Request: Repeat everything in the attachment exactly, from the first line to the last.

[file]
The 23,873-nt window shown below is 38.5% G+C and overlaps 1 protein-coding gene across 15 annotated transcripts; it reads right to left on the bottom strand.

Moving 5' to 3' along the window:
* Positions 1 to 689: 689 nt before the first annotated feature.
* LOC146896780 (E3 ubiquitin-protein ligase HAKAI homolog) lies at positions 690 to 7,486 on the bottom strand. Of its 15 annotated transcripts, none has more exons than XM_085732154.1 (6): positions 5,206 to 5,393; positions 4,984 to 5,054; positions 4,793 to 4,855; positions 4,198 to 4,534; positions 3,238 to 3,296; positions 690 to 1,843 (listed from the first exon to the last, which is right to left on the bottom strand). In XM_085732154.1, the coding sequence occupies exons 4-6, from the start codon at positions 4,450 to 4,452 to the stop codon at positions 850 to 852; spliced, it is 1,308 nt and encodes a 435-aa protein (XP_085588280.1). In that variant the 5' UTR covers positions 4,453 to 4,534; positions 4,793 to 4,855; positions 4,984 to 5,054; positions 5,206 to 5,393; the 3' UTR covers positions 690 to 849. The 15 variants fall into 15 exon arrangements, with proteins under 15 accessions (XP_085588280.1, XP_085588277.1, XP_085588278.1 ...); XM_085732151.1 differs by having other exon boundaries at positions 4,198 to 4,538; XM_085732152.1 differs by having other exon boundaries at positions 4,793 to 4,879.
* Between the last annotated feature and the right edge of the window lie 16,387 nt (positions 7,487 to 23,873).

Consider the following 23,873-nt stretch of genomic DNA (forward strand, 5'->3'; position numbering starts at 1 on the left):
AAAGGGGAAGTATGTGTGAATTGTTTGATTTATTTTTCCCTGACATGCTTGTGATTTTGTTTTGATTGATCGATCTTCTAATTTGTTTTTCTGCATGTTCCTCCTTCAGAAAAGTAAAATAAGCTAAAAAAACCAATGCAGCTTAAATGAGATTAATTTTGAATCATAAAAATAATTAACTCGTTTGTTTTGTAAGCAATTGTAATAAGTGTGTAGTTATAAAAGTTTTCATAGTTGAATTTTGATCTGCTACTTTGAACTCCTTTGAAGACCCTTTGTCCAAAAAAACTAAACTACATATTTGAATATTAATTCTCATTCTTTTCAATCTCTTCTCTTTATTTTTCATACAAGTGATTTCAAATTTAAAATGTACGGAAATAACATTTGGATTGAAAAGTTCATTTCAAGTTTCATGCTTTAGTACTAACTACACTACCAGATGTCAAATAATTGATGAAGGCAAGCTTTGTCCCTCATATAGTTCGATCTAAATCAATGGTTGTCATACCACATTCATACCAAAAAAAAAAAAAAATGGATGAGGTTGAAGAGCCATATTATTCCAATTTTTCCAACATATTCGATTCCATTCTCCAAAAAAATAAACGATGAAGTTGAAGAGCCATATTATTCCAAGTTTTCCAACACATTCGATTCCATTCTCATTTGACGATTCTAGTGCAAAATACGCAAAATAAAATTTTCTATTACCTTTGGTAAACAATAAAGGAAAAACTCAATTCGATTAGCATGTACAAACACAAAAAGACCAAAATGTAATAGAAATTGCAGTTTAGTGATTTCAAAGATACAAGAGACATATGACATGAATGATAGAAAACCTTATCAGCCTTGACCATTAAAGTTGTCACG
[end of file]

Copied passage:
The 23,873-nt window shown below is 38.5% G+C and overlaps 1 protein-coding gene across 15 annotated transcripts; it reads right to left on the bottom strand.

Moving 5' to 3' along the window:
* Positions 1 to 689: 689 nt before the first annotated feature.
* LOC146896780 (E3 ubiquitin-protein ligase HAKAI homolog) lies at positions 690 to 7,486 on the bottom strand. Of its 15 annotated transcripts, none has more exons than XM_085732154.1 (6): positions 5,206 to 5,393; positions 4,984 to 5,054; positions 4,793 to 4,855; positions 4,198 to 4,534; positions 3,238 to 3,296; positions 690 to 1,843 (listed from the first exon to the last, which is right to left on the bottom strand). In XM_085732154.1, the coding sequence occupies exons 4-6, from the start codon at positions 4,450 to 4,452 to the stop codon at positions 850 to 852; spliced, it is 1,308 nt and encodes a 435-aa protein (XP_085588280.1). In that variant the 5' UTR covers positions 4,453 to 4,534; positions 4,793 to 4,855; positions 4,984 to 5,054; positions 5,206 to 5,393; the 3' UTR covers positions 690 to 849. The 15 variants fall into 15 exon arrangements, with proteins under 15 accessions (XP_085588280.1, XP_085588277.1, XP_085588278.1 ...); XM_085732151.1 differs by having other exon boundaries at positions 4,198 to 4,538; XM_085732152.1 differs by having other exon boundaries at positions 4,793 to 4,879.
* Between the last annotated feature and the right edge of the window lie 16,387 nt (positions 7,487 to 23,873).

Consider the following 23,873-nt stretch of genomic DNA (forward strand, 5'->3'; position numbering starts at 1 on the left):
AAAGGGGAAGTATGTGTGAATTGTTTGATTTATTTTTCCCTGACATGCTTGTGATTTTGTTTTGATTGATCGATCTTCTAATTTGTTTTTCTGCATGTTCCTCCTTCAGAAAAGTAAAATAAGCTAAAAAAACCAATGCAGCTTAAATGAGATTAATTTTGAATCATAAAAATAATTAACTCGTTTGTTTTGTAAGCAATTGTAATAAGTGTGTAGTTATAAAAGTTTTCATAGTTGAATTTTGATCTGCTACTTTGAACTCCTTTGAAGACCCTTTGTCCAAAAAAACTAAACTACATATTTGAATATTAATTCTCATTCTTTTCAATCTCTTCTCTTTATTTTTCATACAAGTGATTTCAAATTTAAAATGTACGGAAATAACATTTGGATTGAAAAGTTCATTTCAAGTTTCATGCTTTAGTACTAACTACACTACCAGATGTCAAATAATTGATGAAGGCAAGCTTTGTCCCTCATATAGTTCGATCTAAATCAATGGTTGTCATACCACATTCATACCAAAAAAAAAAAAAAATGGATGAGGTTGAAGAGCCATATTATTCCAATTTTTCCAACATATTCGATTCCATTCTCCAAAAAAATAAACGATGAAGTTGAAGAGCCATATTATTCCAAGTTTTCCAACACATTCGATTCCATTCTCATTTGACGATTCTAGTGCAAAATACGCAAAATAAAATTTTCTATTACCTTTGGTAAACAATAAAGGAAAAACTCAATTCGATTAGCATGTACAAACACAAAAAGACCAAAATGTAATAGAAATTGCAGTTTAGTGATTTCAAAGATACAAGAGACATATGACATGAATGATAGAAAACCTTATCAGCCTTGACCATTAAAGTTGTCACG